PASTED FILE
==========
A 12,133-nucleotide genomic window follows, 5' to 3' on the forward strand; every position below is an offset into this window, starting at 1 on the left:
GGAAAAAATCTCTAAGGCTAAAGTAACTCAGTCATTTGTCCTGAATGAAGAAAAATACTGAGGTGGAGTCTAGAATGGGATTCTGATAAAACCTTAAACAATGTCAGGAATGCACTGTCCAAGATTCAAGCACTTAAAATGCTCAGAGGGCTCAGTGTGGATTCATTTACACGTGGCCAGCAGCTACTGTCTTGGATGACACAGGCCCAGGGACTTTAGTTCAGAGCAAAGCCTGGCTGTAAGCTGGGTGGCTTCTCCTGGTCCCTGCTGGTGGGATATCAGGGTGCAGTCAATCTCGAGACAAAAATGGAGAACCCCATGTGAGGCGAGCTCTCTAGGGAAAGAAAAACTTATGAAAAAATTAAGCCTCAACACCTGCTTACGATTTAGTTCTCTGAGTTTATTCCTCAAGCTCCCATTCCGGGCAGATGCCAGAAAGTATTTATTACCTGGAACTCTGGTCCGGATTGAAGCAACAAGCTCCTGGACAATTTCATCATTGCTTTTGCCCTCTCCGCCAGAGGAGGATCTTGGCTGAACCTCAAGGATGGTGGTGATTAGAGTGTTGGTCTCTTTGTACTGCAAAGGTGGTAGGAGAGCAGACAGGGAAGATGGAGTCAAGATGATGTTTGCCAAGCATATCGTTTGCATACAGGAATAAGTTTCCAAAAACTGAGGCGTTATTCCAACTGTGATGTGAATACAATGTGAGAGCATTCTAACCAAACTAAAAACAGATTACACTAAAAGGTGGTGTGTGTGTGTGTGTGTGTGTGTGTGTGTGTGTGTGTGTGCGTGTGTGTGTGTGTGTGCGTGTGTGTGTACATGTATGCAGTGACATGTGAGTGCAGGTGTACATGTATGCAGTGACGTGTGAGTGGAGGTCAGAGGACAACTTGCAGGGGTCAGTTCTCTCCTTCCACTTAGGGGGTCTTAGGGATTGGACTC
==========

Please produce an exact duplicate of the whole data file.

A 12,133-nucleotide genomic window follows, 5' to 3' on the forward strand; every position below is an offset into this window, starting at 1 on the left:
GGAAAAAATCTCTAAGGCTAAAGTAACTCAGTCATTTGTCCTGAATGAAGAAAAATACTGAGGTGGAGTCTAGAATGGGATTCTGATAAAACCTTAAACAATGTCAGGAATGCACTGTCCAAGATTCAAGCACTTAAAATGCTCAGAGGGCTCAGTGTGGATTCATTTACACGTGGCCAGCAGCTACTGTCTTGGATGACACAGGCCCAGGGACTTTAGTTCAGAGCAAAGCCTGGCTGTAAGCTGGGTGGCTTCTCCTGGTCCCTGCTGGTGGGATATCAGGGTGCAGTCAATCTCGAGACAAAAATGGAGAACCCCATGTGAGGCGAGCTCTCTAGGGAAAGAAAAACTTATGAAAAAATTAAGCCTCAACACCTGCTTACGATTTAGTTCTCTGAGTTTATTCCTCAAGCTCCCATTCCGGGCAGATGCCAGAAAGTATTTATTACCTGGAACTCTGGTCCGGATTGAAGCAACAAGCTCCTGGACAATTTCATCATTGCTTTTGCCCTCTCCGCCAGAGGAGGATCTTGGCTGAACCTCAAGGATGGTGGTGATTAGAGTGTTGGTCTCTTTGTACTGCAAAGGTGGTAGGAGAGCAGACAGGGAAGATGGAGTCAAGATGATGTTTGCCAAGCATATCGTTTGCATACAGGAATAAGTTTCCAAAAACTGAGGCGTTATTCCAACTGTGATGTGAATACAATGTGAGAGCATTCTAACCAAACTAAAAACAGATTACACTAAAAGGTGGTGTGTGTGTGTGTGTGTGTGTGTGTGTGTGTGTGTGTGTGCGTGTGTGTGTGTGTGTGCGTGTGTGTGTACATGTATGCAGTGACATGTGAGTGCAGGTGTACATGTATGCAGTGACGTGTGAGTGGAGGTCAGAGGACAACTTGCAGGGGTCAGTTCTCTCCTTCCACTTAGGGGGTCTTAGGGATTGGACTC